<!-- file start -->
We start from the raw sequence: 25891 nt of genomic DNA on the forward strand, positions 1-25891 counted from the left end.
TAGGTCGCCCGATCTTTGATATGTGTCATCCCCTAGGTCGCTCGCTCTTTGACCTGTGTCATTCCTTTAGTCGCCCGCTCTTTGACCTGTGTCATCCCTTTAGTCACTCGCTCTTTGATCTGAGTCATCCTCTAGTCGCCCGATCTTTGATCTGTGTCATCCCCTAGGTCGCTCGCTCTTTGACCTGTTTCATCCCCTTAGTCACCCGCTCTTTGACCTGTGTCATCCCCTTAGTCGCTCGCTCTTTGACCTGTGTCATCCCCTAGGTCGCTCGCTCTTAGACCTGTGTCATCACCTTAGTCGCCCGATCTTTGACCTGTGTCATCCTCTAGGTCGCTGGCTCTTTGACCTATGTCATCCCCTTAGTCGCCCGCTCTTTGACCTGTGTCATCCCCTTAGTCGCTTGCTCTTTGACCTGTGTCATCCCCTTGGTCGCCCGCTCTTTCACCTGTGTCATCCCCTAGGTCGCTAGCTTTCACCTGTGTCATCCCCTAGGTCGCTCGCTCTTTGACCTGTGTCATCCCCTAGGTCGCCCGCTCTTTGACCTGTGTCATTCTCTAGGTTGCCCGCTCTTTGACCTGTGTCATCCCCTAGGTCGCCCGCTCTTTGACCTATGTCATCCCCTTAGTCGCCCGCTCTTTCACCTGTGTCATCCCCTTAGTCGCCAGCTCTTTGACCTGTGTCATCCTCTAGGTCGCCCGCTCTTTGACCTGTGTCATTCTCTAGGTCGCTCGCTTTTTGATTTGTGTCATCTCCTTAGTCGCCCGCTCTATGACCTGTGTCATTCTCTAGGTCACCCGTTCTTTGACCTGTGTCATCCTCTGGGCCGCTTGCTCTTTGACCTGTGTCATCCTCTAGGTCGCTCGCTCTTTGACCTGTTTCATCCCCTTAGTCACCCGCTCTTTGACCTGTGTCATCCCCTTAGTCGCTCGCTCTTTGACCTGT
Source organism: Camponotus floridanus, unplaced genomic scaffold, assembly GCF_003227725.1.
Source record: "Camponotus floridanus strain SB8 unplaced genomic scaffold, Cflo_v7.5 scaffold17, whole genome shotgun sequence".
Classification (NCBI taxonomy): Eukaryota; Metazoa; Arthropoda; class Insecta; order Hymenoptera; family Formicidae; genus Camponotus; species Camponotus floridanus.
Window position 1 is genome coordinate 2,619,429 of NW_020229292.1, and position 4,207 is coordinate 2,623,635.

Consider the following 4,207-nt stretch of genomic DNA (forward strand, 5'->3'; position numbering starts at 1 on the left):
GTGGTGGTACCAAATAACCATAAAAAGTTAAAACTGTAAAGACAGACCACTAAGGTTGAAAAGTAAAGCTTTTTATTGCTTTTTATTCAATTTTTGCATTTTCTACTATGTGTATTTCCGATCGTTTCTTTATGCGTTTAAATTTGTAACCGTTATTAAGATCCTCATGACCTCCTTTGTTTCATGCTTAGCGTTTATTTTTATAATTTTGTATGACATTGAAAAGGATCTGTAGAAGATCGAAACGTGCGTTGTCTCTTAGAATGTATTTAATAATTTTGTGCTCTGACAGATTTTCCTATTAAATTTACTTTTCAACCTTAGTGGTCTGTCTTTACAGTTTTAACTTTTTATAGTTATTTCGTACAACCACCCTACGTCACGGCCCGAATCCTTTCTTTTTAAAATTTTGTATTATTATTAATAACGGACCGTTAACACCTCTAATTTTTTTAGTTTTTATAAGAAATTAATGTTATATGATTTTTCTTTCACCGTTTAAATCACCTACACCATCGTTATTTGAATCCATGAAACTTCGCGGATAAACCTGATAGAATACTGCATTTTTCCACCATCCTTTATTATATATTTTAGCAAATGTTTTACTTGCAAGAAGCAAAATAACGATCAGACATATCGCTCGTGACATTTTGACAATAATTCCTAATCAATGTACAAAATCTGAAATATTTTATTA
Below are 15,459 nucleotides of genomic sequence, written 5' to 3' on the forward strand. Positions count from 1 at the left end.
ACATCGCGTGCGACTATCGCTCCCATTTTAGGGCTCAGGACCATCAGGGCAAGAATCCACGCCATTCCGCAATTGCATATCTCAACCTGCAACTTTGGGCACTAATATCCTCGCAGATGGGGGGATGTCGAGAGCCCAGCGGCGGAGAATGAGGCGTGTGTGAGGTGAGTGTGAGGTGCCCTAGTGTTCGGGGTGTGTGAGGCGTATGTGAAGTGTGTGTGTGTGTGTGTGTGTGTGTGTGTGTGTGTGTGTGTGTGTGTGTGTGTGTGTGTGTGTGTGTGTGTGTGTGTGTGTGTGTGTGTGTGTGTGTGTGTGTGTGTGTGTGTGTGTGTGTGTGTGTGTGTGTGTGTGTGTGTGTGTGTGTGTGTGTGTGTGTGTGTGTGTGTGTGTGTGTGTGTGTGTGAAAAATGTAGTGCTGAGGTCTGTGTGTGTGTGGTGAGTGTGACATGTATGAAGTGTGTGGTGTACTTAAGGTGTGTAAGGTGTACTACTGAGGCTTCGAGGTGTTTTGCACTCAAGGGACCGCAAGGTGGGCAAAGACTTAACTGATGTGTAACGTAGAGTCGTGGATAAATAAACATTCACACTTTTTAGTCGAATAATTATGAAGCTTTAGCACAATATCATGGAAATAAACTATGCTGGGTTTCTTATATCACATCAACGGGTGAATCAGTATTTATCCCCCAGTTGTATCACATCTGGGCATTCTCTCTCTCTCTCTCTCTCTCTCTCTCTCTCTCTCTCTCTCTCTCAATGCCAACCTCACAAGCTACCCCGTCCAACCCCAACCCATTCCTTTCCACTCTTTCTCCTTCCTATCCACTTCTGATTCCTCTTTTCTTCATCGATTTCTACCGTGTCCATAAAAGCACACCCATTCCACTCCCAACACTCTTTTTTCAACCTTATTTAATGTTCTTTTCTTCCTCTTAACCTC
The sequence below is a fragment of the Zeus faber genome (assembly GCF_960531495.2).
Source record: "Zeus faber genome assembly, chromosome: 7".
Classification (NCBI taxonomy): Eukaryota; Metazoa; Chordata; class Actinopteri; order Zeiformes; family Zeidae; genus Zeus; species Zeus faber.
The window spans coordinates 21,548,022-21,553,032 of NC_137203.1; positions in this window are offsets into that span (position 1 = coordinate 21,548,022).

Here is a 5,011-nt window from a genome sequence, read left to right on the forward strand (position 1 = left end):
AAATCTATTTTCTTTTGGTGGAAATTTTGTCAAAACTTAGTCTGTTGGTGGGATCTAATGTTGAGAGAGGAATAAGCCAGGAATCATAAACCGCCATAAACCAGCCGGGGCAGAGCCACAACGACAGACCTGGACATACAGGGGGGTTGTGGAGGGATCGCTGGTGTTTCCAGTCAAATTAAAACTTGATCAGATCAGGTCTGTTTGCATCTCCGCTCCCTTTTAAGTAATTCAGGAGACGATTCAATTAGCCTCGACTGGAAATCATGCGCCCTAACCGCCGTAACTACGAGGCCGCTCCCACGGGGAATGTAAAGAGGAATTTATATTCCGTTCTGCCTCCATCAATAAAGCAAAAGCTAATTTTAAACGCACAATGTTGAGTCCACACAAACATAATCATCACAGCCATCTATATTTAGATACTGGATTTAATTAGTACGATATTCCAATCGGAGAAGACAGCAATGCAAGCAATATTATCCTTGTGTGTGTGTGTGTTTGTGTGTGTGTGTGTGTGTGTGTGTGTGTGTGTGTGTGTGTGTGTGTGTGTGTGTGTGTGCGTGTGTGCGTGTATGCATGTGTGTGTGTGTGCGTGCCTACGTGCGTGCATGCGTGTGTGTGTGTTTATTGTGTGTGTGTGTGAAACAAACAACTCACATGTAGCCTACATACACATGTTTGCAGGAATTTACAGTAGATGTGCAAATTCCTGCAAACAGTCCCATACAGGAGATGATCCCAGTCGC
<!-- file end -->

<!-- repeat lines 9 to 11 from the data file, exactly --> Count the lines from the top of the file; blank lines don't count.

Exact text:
Below are 15,459 nucleotides of genomic sequence, written 5' to 3' on the forward strand. Positions count from 1 at the left end.
ACATCGCGTGCGACTATCGCTCCCATTTTAGGGCTCAGGACCATCAGGGCAAGAATCCACGCCATTCCGCAATTGCATATCTCAACCTGCAACTTTGGGCACTAATATCCTCGCAGATGGGGGGATGTCGAGAGCCCAGCGGCGGAGAATGAGGCGTGTGTGAGGTGAGTGTGAGGTGCCCTAGTGTTCGGGGTGTGTGAGGCGTATGTGAAGTGTGTGTGTGTGTGTGTGTGTGTGTGTGTGTGTGTGTGTGTGTGTGTGTGTGTGTGTGTGTGTGTGTGTGTGTGTGTGTGTGTGTGTGTGTGTGTGTGTGTGTGTGTGTGTGTGTGTGTGTGTGTGTGTGTGTGTGTGTGTGTGTGTGTGTGTGTGTGTGTGTGTGTGTGTGTGTGTGTGTGTGTGTGTGAAAAATGTAGTGCTGAGGTCTGTGTGTGTGTGGTGAGTGTGACATGTATGAAGTGTGTGGTGTACTTAAGGTGTGTAAGGTGTACTACTGAGGCTTCGAGGTGTTTTGCACTCAAGGGACCGCAAGGTGGGCAAAGACTTAACTGATGTGTAACGTAGAGTCGTGGATAAATAAACATTCACACTTTTTAGTCGAATAATTATGAAGCTTTAGCACAATATCATGGAAATAAACTATGCTGGGTTTCTTATATCACATCAACGGGTGAATCAGTATTTATCCCCCAGTTGTATCACATCTGGGCATTCTCTCTCTCTCTCTCTCTCTCTCTCTCTCTCTCTCTCTCTCTCTCAATGCCAACCTCACAAGCTACCCCGTCCAACCCCAACCCATTCCTTTCCACTCTTTCTCCTTCCTATCCACTTCTGATTCCTCTTTTCTTCATCGATTTCTACCGTGTCCATAAAAGCACACCCATTCCACTCCCAACACTCTTTTTTCAACCTTATTTAATGTTCTTTTCTTCCTCTTAACCTC
The sequence below is a fragment of the Zeus faber genome (assembly GCF_960531495.2).